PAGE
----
Kevin McCarthy, the Republican leader in the House of Representatives, told reporters that he would bring Gosar and Marjorie Taylor Green, Georgia Republicans, who were also ousted by Democrats from committees for harsh comments, back to their appointments if Republicans return the majority in 2023. And McCarthy reiterated that Republicans would consider ousting some Democrats from their committee seats.

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Shortly after being censured, Gosar retweeted his original violent video, and Trump expressed renewed support for him.

The congressional censure act is intended to cast a shadow of shame on the legislator for both politicians and voters to see. Instead, rallying around Gosar, Republican leaders have expressed their covert support, even as they publicly but vaguely condemned the violence.

These ramifications will go beyond Gosar’s political position.

“This is not about me. It’s not about Representative Gosara, ”Ocasio-Cortez said in the House Hall. “It’s about what we’re willing to accept.”

  • At least five people were killed and another 40 were injured after an SUV crashed into a holiday parade outside Milwaukee.

  • The police said the man was in custody.

  • “The car just flew past us, there was a lot of panic,” said one 14-year-old marching in the parade.

  • Two of the 17 aid workers who were abducted in Haiti over a month ago have been released.

  • Peng Shuai, a Chinese tennis star who disappeared from the public eye after being accused of sexual assault by a former government official, made a video call.

  • Israel has repeatedly attacked Iran’s nuclear and missile facilities, but Tehran appears to be quickly rebuilding them.

  • From the weekend: Cobalt is the key to a sustainable future. Finding it is a history of exploitation.

Gail Collins and Bret Stevens discuss what they are grateful for.

The Hundred Years War is still raging at the French and British embassies in Washington. Maureen Dowd writes.

AI: A robot helped write a book review.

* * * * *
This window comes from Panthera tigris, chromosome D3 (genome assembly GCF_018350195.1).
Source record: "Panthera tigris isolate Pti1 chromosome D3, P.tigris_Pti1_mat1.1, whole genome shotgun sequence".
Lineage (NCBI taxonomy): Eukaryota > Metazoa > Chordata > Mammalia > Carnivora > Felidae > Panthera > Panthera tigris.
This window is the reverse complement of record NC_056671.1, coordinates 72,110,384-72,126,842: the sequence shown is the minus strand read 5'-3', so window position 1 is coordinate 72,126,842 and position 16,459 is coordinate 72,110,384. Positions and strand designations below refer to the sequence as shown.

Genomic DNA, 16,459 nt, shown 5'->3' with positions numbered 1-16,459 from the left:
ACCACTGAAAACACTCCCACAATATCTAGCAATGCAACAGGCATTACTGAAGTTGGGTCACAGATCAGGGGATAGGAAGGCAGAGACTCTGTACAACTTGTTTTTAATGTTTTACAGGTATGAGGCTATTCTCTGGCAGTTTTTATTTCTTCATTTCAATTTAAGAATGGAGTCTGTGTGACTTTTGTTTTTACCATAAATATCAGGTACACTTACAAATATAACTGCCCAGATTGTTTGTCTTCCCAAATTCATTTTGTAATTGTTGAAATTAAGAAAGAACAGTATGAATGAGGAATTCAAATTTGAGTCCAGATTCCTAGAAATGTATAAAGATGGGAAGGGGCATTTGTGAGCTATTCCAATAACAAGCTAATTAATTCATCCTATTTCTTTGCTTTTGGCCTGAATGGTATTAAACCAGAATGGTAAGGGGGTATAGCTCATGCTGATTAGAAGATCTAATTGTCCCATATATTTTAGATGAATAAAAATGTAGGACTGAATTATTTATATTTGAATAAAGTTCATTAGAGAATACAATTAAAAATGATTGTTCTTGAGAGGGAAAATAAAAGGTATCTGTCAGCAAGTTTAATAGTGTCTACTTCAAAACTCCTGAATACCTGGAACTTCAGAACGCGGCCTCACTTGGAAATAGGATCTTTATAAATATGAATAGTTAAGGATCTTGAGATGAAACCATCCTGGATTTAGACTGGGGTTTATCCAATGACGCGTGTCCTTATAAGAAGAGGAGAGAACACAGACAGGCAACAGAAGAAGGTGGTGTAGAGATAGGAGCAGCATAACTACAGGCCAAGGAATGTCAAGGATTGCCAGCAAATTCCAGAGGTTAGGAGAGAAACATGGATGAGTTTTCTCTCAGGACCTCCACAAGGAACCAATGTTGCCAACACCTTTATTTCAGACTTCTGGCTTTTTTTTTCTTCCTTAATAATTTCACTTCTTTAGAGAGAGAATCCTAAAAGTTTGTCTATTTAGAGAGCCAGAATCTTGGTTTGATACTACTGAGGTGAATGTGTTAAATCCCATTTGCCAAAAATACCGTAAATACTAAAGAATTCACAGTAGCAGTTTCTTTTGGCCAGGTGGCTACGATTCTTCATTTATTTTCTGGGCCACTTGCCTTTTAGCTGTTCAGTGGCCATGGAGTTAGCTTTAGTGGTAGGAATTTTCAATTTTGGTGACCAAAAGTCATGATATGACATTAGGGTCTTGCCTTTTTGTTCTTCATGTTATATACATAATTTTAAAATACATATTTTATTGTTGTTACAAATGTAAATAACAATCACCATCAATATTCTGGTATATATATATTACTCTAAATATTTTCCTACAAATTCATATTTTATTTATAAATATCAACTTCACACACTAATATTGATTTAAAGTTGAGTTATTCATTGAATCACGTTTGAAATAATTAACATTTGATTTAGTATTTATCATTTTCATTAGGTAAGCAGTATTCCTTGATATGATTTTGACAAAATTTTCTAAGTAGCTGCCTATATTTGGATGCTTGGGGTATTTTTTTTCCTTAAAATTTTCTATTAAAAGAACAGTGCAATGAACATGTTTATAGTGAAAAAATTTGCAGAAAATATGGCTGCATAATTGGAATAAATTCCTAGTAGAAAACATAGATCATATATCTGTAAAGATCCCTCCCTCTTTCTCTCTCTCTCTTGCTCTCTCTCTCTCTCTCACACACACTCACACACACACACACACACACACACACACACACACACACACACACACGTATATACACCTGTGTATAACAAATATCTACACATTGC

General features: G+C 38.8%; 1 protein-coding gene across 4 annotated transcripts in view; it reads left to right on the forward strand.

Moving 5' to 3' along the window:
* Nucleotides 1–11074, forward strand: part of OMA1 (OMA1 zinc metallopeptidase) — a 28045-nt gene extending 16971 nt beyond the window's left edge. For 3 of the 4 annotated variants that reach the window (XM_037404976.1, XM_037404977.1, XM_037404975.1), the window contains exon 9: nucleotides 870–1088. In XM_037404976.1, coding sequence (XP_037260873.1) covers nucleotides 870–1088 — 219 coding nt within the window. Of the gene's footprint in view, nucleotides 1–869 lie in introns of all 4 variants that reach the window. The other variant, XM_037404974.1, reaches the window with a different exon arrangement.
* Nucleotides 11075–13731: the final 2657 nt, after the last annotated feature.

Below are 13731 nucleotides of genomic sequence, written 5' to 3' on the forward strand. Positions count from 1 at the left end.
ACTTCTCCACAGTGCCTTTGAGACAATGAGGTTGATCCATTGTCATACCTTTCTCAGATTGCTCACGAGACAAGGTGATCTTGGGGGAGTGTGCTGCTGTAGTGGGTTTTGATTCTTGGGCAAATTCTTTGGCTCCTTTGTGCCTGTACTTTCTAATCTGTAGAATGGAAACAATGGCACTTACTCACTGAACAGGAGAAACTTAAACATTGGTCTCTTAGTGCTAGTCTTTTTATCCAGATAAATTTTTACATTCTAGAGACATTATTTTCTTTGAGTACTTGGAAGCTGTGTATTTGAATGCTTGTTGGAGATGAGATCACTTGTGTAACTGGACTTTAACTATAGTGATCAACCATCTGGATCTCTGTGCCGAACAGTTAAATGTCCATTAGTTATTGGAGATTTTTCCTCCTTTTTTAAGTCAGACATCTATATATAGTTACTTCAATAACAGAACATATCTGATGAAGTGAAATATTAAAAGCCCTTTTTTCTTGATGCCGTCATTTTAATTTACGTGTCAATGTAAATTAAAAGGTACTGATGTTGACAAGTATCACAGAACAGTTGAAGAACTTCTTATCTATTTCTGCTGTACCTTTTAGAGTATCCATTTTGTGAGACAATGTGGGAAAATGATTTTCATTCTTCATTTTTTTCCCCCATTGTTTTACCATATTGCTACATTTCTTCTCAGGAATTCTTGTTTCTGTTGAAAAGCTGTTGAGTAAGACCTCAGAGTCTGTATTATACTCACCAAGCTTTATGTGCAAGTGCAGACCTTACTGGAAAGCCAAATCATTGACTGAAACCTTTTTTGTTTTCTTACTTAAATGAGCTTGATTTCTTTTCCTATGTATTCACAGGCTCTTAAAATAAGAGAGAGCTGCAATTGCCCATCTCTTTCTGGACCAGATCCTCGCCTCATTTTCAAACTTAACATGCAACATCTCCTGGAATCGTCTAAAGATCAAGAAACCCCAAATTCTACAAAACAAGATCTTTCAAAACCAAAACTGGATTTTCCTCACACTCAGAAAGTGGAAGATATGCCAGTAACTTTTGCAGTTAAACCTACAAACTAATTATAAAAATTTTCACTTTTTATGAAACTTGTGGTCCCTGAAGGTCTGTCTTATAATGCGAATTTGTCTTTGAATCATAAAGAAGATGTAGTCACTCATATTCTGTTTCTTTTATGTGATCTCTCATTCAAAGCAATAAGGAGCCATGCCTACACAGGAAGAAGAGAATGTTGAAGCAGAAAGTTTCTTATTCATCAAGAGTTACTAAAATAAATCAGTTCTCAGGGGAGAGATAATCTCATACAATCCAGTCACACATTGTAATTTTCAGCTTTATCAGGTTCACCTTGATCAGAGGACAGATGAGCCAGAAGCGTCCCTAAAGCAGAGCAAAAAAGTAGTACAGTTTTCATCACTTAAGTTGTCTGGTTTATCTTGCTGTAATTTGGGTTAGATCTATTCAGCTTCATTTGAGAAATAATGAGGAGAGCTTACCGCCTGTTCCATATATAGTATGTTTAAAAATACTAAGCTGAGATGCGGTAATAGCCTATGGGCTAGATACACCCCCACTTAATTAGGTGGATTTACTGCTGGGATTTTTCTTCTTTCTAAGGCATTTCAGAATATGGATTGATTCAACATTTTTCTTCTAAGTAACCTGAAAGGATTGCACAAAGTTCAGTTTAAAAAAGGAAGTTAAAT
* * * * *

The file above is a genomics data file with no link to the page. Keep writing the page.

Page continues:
Quiz time: The average score on our breaking news quiz was 9.2. How well are you doing?

Tip from Wirecutter: How to clean vinyl records.

Lives lived: Mick Rock’s shots with David Bowie, Lou Reed, Debbie Harry and others have made him one of the most famous rock and pop photographers. Rock died at 72.

From those first photographs of Lady Gaga and Adam Driver in stunning après-ski looks on set, it was clear that the Gucci biopic was going to be a sight to behold. Gaga plays Patricia Reggiani, ex-wife of Maurizio Gucci, the heiress of the luxury brand’s fortune. In 1998, Reggiani, nicknamed the “Black Widow” by the Italian press, was convicted of organizing the murder of Gucci.

Before her divorce from Gucci, Reggiani was an eccentric among the Italian elite – she once said: “I’d rather cry in a Rolls-Royce than be happy on a bicycle.” After Gucci was shot and killed outside his Milan office in 1995, Reggiani told friends and reporters that she wanted him dead. In her diary on the day of Gucci’s murder, there was a single-word entry: “Paradeisos”, which in Greek means “paradise.”

In 1998, The Times called Reggiani’s trial “a real soap opera.” He combined “some of the country’s favorite obsessions: sex, money, designer shoes, and astrology.” (Personal psychic Reggiani was among the conspirators, admitting that she helped hire the man who shot Gucci at the behest of her client.)

Reggiani spent 16 years in prison. Since she came out, she has been frequently photographed in Milan with a parrot perched on her shoulder, The Guardian reports.

More about the film: The Times has Q&A with the costume designer, and The Cut has taken away some of the … colorful accents of the film. – Sanam Yar, Matinee writer

Pangram from Friday’s Spelling Bee was familiarly… Here’s today’s puzzle – or you can play it online.

World Nation News Deskhttps://www.worldnationnews.com